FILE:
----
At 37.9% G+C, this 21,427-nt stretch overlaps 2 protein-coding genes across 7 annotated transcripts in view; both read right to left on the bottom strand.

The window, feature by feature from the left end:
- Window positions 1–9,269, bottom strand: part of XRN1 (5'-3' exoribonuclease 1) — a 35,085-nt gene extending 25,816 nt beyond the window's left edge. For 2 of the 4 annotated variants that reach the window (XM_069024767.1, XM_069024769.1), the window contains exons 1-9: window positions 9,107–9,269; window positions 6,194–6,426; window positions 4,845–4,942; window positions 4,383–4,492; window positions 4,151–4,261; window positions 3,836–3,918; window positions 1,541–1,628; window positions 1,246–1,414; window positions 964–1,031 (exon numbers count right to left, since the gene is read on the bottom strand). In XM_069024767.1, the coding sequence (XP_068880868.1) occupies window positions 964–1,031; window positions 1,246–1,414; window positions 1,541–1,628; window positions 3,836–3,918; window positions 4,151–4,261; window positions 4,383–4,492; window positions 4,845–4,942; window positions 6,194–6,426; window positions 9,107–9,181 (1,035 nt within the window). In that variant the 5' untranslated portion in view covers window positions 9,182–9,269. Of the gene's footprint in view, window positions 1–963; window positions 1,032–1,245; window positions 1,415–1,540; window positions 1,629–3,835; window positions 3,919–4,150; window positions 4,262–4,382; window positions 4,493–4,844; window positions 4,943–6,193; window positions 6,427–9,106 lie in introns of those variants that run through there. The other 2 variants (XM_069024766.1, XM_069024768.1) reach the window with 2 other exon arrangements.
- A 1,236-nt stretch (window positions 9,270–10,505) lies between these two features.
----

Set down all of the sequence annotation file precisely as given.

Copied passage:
At 37.9% G+C, this 21,427-nt stretch overlaps 2 protein-coding genes across 7 annotated transcripts in view; both read right to left on the bottom strand.

The window, feature by feature from the left end:
- Window positions 1–9,269, bottom strand: part of XRN1 (5'-3' exoribonuclease 1) — a 35,085-nt gene extending 25,816 nt beyond the window's left edge. For 2 of the 4 annotated variants that reach the window (XM_069024767.1, XM_069024769.1), the window contains exons 1-9: window positions 9,107–9,269; window positions 6,194–6,426; window positions 4,845–4,942; window positions 4,383–4,492; window positions 4,151–4,261; window positions 3,836–3,918; window positions 1,541–1,628; window positions 1,246–1,414; window positions 964–1,031 (exon numbers count right to left, since the gene is read on the bottom strand). In XM_069024767.1, the coding sequence (XP_068880868.1) occupies window positions 964–1,031; window positions 1,246–1,414; window positions 1,541–1,628; window positions 3,836–3,918; window positions 4,151–4,261; window positions 4,383–4,492; window positions 4,845–4,942; window positions 6,194–6,426; window positions 9,107–9,181 (1,035 nt within the window). In that variant the 5' untranslated portion in view covers window positions 9,182–9,269. Of the gene's footprint in view, window positions 1–963; window positions 1,032–1,245; window positions 1,415–1,540; window positions 1,629–3,835; window positions 3,919–4,150; window positions 4,262–4,382; window positions 4,493–4,844; window positions 4,943–6,193; window positions 6,427–9,106 lie in introns of those variants that run through there. The other 2 variants (XM_069024766.1, XM_069024768.1) reach the window with 2 other exon arrangements.
- A 1,236-nt stretch (window positions 9,270–10,505) lies between these two features.